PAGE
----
}

The following diagram is a high level depiction of the above deployment flow: Fn Pipeline

Execute the Cluster Public Endpoints REST API call to Pipeline in order to get a list of services than can be reached from outside the Kubernetes cluster. From the returned list, the following public endpoints belong to the deployed Fn:

Name Host Ports Description
<fn-release-name>-fn-api The public IP or DNS Hostname of the endpoint fn:80 This is the ‘Fn’ API endpoint
<fn-release-name>-fn-ui The public IP or DNS Hostname of the endpoint fn-ui:80, flow-ui:3000 This is the ‘UI’ endpoint. The Fn UI is available on port 80, while the Fn Flow UI on is 3000

Once Fn is up and running, you can start using it via the Fn cli tool. All that you need is to point the Fn cli tool to the API endpoint of the Fn framework you just deployed.

$ export FN_API_URL=http://<the `Host` listed for <fn-release-name>-fn-api/

Now that we have an Fn framework up and running, it’s time for some fun. Let’s see if we can deploy this Fn Flow Tutorial example to our serverless framework.

This example application requires an external component, a fake SDK dashboard, which the serverless functions of the application can talk to.

  • The fake SDK dashboard exists outside the serverless framework, so we need to deploy it separately. Let’s deploy it to our Kubernetes cluster and expose it through a service, so as to make it reachable from the outside:
$ kubectl run bristol --image=tteggel/bristol --port=3001

$ kubectl create -f - <<EOF
apiVersion: v1
kind: Service
metadata:
  name: bristol-svc
  namespace: default
spec:
  ports:
  - name: bristol
    port: 80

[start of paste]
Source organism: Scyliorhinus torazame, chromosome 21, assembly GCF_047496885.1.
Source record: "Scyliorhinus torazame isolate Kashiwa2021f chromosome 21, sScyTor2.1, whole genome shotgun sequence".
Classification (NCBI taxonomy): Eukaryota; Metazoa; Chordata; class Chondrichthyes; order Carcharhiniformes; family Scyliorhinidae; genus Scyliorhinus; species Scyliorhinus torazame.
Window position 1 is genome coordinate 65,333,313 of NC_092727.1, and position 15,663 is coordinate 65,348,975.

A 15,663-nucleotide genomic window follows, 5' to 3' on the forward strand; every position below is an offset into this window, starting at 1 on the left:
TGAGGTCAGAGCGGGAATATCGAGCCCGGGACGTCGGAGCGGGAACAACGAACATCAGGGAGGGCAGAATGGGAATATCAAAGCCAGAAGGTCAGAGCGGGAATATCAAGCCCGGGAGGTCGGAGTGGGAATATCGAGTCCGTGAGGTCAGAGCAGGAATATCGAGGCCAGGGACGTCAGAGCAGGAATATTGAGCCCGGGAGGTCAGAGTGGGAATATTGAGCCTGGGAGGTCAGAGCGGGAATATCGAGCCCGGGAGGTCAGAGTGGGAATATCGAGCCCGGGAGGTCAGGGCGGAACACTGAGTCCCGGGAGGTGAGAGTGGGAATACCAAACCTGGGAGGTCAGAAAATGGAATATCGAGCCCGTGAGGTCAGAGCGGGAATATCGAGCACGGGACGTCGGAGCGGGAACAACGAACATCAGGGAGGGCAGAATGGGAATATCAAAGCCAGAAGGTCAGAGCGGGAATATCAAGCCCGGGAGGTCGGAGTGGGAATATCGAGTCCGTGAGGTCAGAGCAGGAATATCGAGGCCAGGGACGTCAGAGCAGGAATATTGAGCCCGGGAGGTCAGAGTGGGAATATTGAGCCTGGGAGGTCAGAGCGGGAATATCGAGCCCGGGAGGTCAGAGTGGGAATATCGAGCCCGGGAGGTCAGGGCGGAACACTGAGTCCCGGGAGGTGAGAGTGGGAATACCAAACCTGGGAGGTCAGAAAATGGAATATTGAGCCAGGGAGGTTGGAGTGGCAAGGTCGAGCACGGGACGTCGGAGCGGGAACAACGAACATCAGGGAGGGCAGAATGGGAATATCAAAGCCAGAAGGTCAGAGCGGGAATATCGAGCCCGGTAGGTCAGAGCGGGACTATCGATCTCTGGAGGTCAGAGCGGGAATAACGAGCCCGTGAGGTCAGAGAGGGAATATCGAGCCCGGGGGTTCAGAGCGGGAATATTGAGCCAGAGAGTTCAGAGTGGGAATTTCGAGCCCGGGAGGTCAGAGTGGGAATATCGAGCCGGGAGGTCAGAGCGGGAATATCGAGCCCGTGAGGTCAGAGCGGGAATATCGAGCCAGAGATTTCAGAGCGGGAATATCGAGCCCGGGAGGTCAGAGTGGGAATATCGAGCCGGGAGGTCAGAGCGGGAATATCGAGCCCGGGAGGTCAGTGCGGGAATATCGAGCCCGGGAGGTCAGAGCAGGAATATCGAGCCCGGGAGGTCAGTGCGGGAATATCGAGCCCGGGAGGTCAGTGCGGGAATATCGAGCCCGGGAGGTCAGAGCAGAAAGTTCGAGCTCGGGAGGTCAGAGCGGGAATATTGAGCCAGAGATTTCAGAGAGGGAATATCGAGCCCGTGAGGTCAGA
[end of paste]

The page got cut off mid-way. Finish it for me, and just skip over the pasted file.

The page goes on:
protocol: TCP
    targetPort: 3001
  selector:
    run: bristol
  sessionAffinity: None
  type: LoadBalancer
EOF

Once the service is up, get its public IP (we’ll refer to this as public-ip-of-fake-dashboard from here on in) from Kubernetes. This is the IP through which the fake SDK dashboard is reachable.

  • In order to deploy our serverless functions, first, we need to run docker login. This is necessary, because Fn generates docker images from our serverless functions and uploads them to dockerhub.

  • Deploy the application to the serverless framework

$ cd FlowSaga

$ fn deploy --all --registry <your dockerhub registry name>

This example application consists of multiple serverless functions which form a fn workflow.

  • Verify the deployment
$ fn routes list travel

path                image                                                     endpoint
/car/book           <your-dockerhub-registry-name>/car-book:0.0.107           `<fn-release-name>`-fn-api host/r/travel/car/book
/car/cancel         <your-dockerhub-registry-name>/car-cancel:0.0.91          `<fn-release-name>`-fn-api host/r/travel/car/cancel
/email              <your-dockerhub-registry-name>/email:0.0.95               `<fn-release-name>`-fn-api host/r/travel/email
/flight/book        <your-dockerhub-registry-name>/flight-book:0.0.67         `<fn-release-name>`-fn-api host/r/travel/flight/book
/flight/cancel      <your-dockerhub-registry-name>/flight-cancel:0.0.117      `<fn-release-name>`-fn-api host/r/travel/flight/cancel
/hotel/book         <your-dockerhub-registry-name>/hotel-book:0.0.89          `<fn-release-name>`-fn-api host/r/travel/hotel/book
/hotel/cancel       <your-dockerhub-registry-name>/hotel-cancel:0.0.87        `<fn-release-name>`-fn-api host/r/travel/hotel/cancel
/trip               <your-dockerhub-registry-name>/trip:0.0.230               `<fn-release-name>`-fn-api host/r/travel/trip
  • Configure the deployed application